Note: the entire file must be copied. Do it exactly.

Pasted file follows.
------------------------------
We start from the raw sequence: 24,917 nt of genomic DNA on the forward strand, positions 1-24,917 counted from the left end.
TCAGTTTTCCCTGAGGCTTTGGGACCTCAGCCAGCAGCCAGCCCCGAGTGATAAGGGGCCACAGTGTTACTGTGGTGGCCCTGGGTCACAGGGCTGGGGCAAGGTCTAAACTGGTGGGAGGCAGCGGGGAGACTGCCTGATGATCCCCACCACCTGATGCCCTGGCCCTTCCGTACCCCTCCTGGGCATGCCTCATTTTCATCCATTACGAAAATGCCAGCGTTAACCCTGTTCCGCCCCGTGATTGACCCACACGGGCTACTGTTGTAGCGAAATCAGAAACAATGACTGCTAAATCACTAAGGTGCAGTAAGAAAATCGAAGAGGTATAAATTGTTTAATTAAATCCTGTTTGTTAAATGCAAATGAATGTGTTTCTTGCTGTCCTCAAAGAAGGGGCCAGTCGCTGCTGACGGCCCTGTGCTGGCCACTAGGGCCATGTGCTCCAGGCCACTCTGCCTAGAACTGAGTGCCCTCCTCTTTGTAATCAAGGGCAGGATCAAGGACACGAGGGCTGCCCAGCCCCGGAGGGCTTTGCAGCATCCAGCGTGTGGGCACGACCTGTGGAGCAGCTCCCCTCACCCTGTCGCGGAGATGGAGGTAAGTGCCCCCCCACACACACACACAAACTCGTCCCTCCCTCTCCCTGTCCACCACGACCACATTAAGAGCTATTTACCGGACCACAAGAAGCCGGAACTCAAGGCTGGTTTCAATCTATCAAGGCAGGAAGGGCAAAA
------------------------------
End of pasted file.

We start from the raw sequence: 24,917 nt of genomic DNA on the forward strand, positions 1-24,917 counted from the left end.
TCAGTTTTCCCTGAGGCTTTGGGACCTCAGCCAGCAGCCAGCCCCGAGTGATAAGGGGCCACAGTGTTACTGTGGTGGCCCTGGGTCACAGGGCTGGGGCAAGGTCTAAACTGGTGGGAGGCAGCGGGGAGACTGCCTGATGATCCCCACCACCTGATGCCCTGGCCCTTCCGTACCCCTCCTGGGCATGCCTCATTTTCATCCATTACGAAAATGCCAGCGTTAACCCTGTTCCGCCCCGTGATTGACCCACACGGGCTACTGTTGTAGCGAAATCAGAAACAATGACTGCTAAATCACTAAGGTGCAGTAAGAAAATCGAAGAGGTATAAATTGTTTAATTAAATCCTGTTTGTTAAATGCAAATGAATGTGTTTCTTGCTGTCCTCAAAGAAGGGGCCAGTCGCTGCTGACGGCCCTGTGCTGGCCACTAGGGCCATGTGCTCCAGGCCACTCTGCCTAGAACTGAGTGCCCTCCTCTTTGTAATCAAGGGCAGGATCAAGGACACGAGGGCTGCCCAGCCCCGGAGGGCTTTGCAGCATCCAGCGTGTGGGCACGACCTGTGGAGCAGCTCCCCTCACCCTGTCGCGGAGATGGAGGTAAGTGCCCCCCCACACACACACACAAACTCGTCCCTCCCTCTCCCTGTCCACCACGACCACATTAAGAGCTATTTACCGGACCACAAGAAGCCGGAACTCAAGGCTGGTTTCAATCTATCAAGGCAGGAAGGGCAAAA